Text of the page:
What Is a Fee Based Financial Advisor -- And Do I Need One?

You have a lot of choices when it comes to selecting  a new financial planner. You can go with a small firm, a big company, an advisor with investment experience, or a  young broker.One term you'll probably see a lot is fee based financial advisor.

So what is a fee based financial advisor? Also called a fee only financial advisor, this kind of advisor  is compensated only by a fee that stays the same regardless of the success or failure of any investments made. Generally, fee only advisors are compensated based on the amount of assets under their management or are paid a flat fee.

Performance based  financial advisors could be compensated based on the returns generated by the asset they handle. So if you invested $10,000 through your financial advisor, and your ROI is $2,000 over the first year, the advisor might take ten percent of that increase. Many stock brokers and insurance reps are paid acommission by selling investment and insurance products to you.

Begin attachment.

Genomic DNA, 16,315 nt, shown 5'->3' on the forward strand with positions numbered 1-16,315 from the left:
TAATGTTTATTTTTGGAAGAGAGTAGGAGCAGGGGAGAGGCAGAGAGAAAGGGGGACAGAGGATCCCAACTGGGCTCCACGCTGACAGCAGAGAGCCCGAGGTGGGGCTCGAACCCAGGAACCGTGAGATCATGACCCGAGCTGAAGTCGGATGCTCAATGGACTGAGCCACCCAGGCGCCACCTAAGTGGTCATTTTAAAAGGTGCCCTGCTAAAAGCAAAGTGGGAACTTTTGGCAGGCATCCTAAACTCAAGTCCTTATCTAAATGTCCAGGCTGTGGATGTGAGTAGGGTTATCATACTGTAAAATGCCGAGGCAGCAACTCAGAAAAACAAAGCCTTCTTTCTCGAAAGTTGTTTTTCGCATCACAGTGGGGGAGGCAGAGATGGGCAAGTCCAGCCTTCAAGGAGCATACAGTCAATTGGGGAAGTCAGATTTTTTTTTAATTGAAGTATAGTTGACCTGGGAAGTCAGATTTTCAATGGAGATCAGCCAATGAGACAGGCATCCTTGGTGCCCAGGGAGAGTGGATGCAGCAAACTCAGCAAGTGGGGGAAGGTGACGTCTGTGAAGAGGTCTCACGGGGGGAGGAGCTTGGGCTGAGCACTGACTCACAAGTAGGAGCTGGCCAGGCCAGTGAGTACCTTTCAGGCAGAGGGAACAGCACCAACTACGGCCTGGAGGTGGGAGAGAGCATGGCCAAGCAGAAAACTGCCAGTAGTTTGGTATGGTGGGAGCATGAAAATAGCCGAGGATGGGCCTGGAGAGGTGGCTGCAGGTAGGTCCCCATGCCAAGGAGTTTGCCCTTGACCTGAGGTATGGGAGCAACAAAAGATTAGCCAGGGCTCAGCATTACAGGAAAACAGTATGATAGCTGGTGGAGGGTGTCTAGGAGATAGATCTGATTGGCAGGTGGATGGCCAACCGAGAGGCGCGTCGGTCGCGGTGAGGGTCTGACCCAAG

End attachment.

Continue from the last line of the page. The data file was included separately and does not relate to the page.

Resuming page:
We urge you to understand how a financial advisor will be compensated before you start work with them and focus on a fee based financial advisor.

Why? Because unless you're paying a financial advisor a percentage of assets or a flat fee, it may be difficult to determine that he or she always has your desires or best interests at heart. If your investment advisor has a personal stake in the outcome of a given investment, you may not be sure that he or she is making unbiased decisions. You’re likely to want an advisor who place your interests first and wants you to succeed -- not one who has dollar signs in his eyes every time he invests your money.

Bottom line: A fee only financial advisor generally accepts no commissions, finder's fees, or rebates of any kind. Because of this, you’re likely to receive advice based on your needs and not those of your advisor or his firm.